Lecture / Workshop 2

[Primo Levi (1945)]

Lecture 2:

[Dr. Mary Paul]

Anthology texts to read:

I'd like to argue that from the very beginning, Memory has been inextricably bound up with the Arts: all the Arts.

The ancient Greeks believed in nine Muses, divine daughters of Zeus, King of the gods, and the goddess Mnemosyne [Memory]. The exact line-up (and even the number) is disputed, but it’s generally thought to be:

  1. Calliope (beautiful speaker): muse of epic or heroic poetry
  2. Clio (glorious one): muse of history
  3. Erato (amorous one): muse of lyric, love and erotic poetry
  4. Euterpe (well-pleasing): muse of music and lyric poetry
  5. Melpomene (chanting one): muse of tragedy
  6. Polyhymnia (hymn-singer): muse of sacred song and oratory
  7. Terpsichore (delighting in dance): muse of choral song and dance
  8. Thalia (blossoming one): muse of comedy and pastoral poetry
  9. Urania (celestial one): muse of astronomy

That's all very well, but what does Memory mean to you? All this talk of muses may sound a bit out of date, really. Let's take another angle on it, then. Here's a poem by Salvatore Quasimodo, who won the Nobel prize for literature in 1959:

Italy is My Country

The more days move off into distance
scattering themselves, the more they return
to hearts of the poets. There fields
of Poland, the Kutno plain with hill of corpses
burning in clouds of naphtha, there
barbed wire fences quarantining Israel,
refuse soaked with blood, the fever-pitch uprising,
the chains of wretches dead long ago,
struck down in their trenches dug by their own hands,
Buchenwald is there
that mild-mannered beech wood
with its accursed ovens: Stalingrad
and Minsk with its marshes and rotten snow.
Poets do not forget. Oh hordes of the lowly,
the conquered, those forgiven out of pity!
All things may pass, but the dead do not
sell themselves. My country is Italy,
felt to be alien more than estranged. I sing
the people, also their grief
muffled by sound of the sea, the mothers’
crystal-clear mourning: I sing the life of my country.

Il mio paese è l’Italia (1946)
[trans. Kendrick Smithyman]

[Salvatore Quasimodo (1901-1968)]

"Poets do not forget." There was a good deal that people wanted to forget at the end of the Second World War - were desperate to forget, in fact. His contention, though, is that it doesn't really do any good to try to dismiss things from your mind. You may actually achieve a partial success, but who knows what effect those things are having on you under the surface, on your subconscious mind?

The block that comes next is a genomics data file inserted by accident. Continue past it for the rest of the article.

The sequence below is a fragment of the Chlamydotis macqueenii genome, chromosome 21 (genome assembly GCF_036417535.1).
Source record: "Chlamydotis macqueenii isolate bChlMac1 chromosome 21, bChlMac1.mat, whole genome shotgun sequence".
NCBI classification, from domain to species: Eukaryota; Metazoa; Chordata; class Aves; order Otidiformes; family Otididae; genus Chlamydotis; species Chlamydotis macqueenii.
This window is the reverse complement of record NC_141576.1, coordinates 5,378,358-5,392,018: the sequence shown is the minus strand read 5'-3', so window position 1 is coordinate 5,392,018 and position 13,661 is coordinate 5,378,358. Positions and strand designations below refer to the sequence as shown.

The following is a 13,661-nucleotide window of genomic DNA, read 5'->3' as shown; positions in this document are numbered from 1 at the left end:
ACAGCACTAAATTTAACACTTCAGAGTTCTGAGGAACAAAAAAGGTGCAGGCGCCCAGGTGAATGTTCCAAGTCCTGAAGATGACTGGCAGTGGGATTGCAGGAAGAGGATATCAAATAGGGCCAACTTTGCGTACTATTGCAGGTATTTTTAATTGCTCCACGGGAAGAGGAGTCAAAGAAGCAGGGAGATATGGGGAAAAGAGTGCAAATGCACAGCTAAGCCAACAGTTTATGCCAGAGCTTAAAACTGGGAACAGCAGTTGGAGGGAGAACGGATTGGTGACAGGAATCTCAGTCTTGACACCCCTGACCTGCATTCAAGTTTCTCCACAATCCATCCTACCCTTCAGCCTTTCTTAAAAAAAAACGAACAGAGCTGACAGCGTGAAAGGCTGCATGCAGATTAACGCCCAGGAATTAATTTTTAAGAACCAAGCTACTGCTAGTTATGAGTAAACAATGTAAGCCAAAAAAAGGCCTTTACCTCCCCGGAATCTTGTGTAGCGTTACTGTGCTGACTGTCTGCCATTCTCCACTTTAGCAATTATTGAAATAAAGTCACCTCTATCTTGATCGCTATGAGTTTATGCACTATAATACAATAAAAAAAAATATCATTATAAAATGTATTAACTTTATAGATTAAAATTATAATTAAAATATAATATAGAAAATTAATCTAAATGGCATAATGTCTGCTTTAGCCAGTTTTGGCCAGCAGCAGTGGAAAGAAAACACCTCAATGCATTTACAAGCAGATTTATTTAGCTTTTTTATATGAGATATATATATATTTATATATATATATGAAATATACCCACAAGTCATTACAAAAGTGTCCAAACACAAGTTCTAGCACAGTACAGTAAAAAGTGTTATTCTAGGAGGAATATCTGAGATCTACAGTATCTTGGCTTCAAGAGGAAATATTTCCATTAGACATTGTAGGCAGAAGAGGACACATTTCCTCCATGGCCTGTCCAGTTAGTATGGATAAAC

I don't think he means so much to set poets apart as a kind of superior race, but to see the act of poetry and the act of remembrance as synonymous. Poetry may be a way of disciplining and controlling memory, but it depends on it for its validity and power.

I've asked you to read texts by two authors for today: the Italian Primo Levi and the Frenchman Marcel Proust. They could hardly be more different: in background, upbrining, opinions, and literary style. What they do have in common is their obsession with memory, its character and implications.

it's tempting to prefer one to the other: to call Levi clearer, more "honest," perhaps. You may (very legitimately) feel that his memories of the death-camp Auschwitz are worth more than Proust's profound and complex insights into the social positioning of French salon society in the period before the First World War. That's a matter of taste. What I'd like to argue, though, is that too-hasty value judgements may obscure the use of both of these writers to you when you start to make your own series of decisions about how to present your own memories, your own repertoire of perception and experience.


  1. Se questo è un uomo (1947)
    [If This Is a Man (1958) / US: Survival in Auschwitz (1959)]
  2. La tregua (1963)
    [The Truce (1965) / US: The Reawakening]
  3. Storie naturali (1966)
    [The Sixth Day and Other Tales (1990)]
  4. Vizio di forma (1971)
    [The Sixth Day and Other Tales (1990) / A Tranquil Star (2007)]
  5. Il sistema periodico (1975)
    [The Periodic Table (1984)]
  6. L'osteria di Brema (1975)
    [Collected Poems (1988)]
  7. Lilìt e altri racconti (1978)
    [Moments of Reprieve (2001) / A Tranquil Star (2007)]
  8. La chiave a stella (1978)
    [The Wrench (1986) US: The Monkey's Wrench]
  9. La ricerca delle radici (1981)
    [The Search for Roots: A Personal Anthology (2001)]
  10. Se non ora, quando? (1984)
    [If Not Now, When? (1986)]
  11. Ad ora incerta (1984)
    [Collected Poems (1988)]
  12. L'altrui mestiere (1985)
    [Other People's Trades (1989)]
  13. I sommersi e i salvati (1986)
    [The Drowned and the Saved (1988)]
  14. Racconti e Saggi (1986)
    [The Mirror Maker (1989)]
  15. Conversazioni e interviste 1963–1987 (1997)
    [Conversations with Primo Levi (1989) / The Voice of Memory: Interviews, 1961-1987 (1990)]
  16. Opere (1997)
    [The Black Hole of Auschwitz (2005)]
  17. [with Leonardo de Benedetti] Auschwitz Report (1946)
    [translated into English, 2006]
  18. A Tranquil Star: Stories
    [translated into English, 2007]

[Primo Levi (1919-1987)]

[In Search of Lost Time]

À la recherche du temps perdu (1913-27)
[Remembrance of Things Past (1922-30)]

  1. Du côté de chez Swann (1913)
    [Swann's Way]
  2. À l'ombre des jeunes filles en fleurs (1919)
    [Within a Budding Grove]
  3. Le Côté de Guermantes, 2 vols (1920/21)
    [The Guermantes Way]
  4. Sodome et Gomorrhe, 2 vols (1921/22)
    [Cities of the Plain]
  5. La Prisonnière (1923)
    [The Captive]
  6. Albertine disparue (1925)
    [The Sweet Cheat Gone]
  7. Le Temps retrouvé (1927)
    [The Past Recaptured]

[Marcel Proust (1871-1922)]

Workshop 1:
'This is the indelible place you lived in'

No comments: